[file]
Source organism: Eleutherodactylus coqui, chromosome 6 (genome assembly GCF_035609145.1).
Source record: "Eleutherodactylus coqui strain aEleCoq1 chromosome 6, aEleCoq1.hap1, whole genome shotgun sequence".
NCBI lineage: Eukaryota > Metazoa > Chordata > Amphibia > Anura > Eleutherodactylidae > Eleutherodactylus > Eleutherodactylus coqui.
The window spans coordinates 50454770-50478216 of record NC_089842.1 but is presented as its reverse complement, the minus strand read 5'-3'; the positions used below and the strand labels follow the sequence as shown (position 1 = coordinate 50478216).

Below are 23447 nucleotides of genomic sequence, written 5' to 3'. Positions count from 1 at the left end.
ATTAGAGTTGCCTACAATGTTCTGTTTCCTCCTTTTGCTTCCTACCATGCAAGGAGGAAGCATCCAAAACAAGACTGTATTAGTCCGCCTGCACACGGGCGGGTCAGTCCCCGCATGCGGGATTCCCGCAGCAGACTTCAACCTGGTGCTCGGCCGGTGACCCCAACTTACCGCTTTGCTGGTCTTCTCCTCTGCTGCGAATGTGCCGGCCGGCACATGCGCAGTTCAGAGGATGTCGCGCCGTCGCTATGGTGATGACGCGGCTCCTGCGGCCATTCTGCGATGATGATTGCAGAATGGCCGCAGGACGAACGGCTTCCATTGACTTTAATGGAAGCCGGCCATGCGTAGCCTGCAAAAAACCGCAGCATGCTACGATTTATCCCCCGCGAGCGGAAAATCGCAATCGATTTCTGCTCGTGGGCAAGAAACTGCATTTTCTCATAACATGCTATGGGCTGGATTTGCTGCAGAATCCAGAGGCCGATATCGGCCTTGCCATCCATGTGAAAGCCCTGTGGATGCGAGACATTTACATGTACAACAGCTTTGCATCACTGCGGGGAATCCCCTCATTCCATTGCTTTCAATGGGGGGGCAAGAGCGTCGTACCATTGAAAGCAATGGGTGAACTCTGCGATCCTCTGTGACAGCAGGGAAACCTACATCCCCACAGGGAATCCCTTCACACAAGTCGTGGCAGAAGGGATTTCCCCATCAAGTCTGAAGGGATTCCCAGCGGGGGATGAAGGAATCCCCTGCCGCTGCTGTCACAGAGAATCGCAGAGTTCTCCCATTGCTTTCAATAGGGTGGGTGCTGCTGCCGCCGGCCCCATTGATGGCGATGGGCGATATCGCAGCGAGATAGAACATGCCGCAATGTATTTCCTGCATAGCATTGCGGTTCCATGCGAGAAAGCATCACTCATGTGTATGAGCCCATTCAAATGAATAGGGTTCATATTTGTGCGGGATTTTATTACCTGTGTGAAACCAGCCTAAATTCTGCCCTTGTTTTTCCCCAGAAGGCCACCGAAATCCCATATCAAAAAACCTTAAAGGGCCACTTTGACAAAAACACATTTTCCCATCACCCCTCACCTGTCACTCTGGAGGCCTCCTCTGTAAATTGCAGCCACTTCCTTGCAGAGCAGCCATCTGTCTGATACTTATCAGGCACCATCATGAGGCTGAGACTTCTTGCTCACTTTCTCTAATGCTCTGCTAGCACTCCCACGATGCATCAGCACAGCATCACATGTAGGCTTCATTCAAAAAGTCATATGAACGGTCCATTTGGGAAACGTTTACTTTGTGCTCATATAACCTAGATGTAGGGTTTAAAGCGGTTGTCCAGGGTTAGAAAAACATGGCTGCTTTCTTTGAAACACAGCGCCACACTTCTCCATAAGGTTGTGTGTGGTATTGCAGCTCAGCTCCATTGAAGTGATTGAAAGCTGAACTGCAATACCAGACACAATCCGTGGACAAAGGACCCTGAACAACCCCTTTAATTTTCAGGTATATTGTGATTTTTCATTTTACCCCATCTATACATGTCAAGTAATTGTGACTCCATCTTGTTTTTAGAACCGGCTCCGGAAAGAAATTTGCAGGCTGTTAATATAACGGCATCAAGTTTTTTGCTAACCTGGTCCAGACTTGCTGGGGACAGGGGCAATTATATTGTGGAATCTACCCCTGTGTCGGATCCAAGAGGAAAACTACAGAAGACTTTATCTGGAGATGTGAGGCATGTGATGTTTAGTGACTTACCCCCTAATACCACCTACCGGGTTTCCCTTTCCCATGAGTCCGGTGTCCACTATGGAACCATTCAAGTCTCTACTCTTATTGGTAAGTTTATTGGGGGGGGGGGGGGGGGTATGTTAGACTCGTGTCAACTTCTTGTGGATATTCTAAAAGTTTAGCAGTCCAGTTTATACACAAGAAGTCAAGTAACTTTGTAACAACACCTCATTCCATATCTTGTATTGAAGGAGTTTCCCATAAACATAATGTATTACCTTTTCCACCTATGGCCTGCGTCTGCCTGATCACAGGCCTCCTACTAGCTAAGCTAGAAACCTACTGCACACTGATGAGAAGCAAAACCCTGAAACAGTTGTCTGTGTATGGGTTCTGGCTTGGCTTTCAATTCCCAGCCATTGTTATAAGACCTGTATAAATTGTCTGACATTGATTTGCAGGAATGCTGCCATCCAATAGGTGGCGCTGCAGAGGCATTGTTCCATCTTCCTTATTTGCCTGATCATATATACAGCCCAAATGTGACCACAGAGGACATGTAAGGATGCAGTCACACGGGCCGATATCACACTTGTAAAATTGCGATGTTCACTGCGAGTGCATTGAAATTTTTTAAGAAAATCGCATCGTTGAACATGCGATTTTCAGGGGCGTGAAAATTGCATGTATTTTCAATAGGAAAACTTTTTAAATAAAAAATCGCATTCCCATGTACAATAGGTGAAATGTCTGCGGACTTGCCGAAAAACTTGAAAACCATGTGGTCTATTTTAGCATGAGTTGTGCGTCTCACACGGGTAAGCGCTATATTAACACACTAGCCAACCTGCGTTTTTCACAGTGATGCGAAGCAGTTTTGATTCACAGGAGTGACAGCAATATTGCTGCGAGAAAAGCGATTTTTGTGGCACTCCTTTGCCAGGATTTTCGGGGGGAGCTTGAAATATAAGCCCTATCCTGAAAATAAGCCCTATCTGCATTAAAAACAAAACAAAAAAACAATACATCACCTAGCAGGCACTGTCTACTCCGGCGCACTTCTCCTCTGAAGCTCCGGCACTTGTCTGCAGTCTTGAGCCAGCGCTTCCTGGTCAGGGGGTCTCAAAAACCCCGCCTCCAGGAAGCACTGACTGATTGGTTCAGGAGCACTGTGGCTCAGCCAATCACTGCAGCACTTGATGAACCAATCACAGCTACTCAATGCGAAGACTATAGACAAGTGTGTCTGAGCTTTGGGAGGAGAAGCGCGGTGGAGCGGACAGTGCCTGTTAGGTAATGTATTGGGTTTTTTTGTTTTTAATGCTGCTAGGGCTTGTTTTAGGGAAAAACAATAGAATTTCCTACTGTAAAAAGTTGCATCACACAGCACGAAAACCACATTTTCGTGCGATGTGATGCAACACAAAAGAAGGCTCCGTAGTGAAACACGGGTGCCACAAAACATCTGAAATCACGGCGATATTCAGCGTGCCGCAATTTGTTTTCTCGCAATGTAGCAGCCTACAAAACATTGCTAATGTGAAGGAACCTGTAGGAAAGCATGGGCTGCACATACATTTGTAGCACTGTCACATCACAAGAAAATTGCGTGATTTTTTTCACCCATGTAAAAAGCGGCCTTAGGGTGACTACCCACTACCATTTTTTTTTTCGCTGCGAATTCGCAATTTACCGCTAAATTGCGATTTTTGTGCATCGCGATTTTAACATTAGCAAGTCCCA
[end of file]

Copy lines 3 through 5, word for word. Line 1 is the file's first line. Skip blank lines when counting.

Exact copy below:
NCBI lineage: Eukaryota > Metazoa > Chordata > Amphibia > Anura > Eleutherodactylidae > Eleutherodactylus > Eleutherodactylus coqui.
The window spans coordinates 50454770-50478216 of record NC_089842.1 but is presented as its reverse complement, the minus strand read 5'-3'; the positions used below and the strand labels follow the sequence as shown (position 1 = coordinate 50478216).

Below are 23447 nucleotides of genomic sequence, written 5' to 3'. Positions count from 1 at the left end.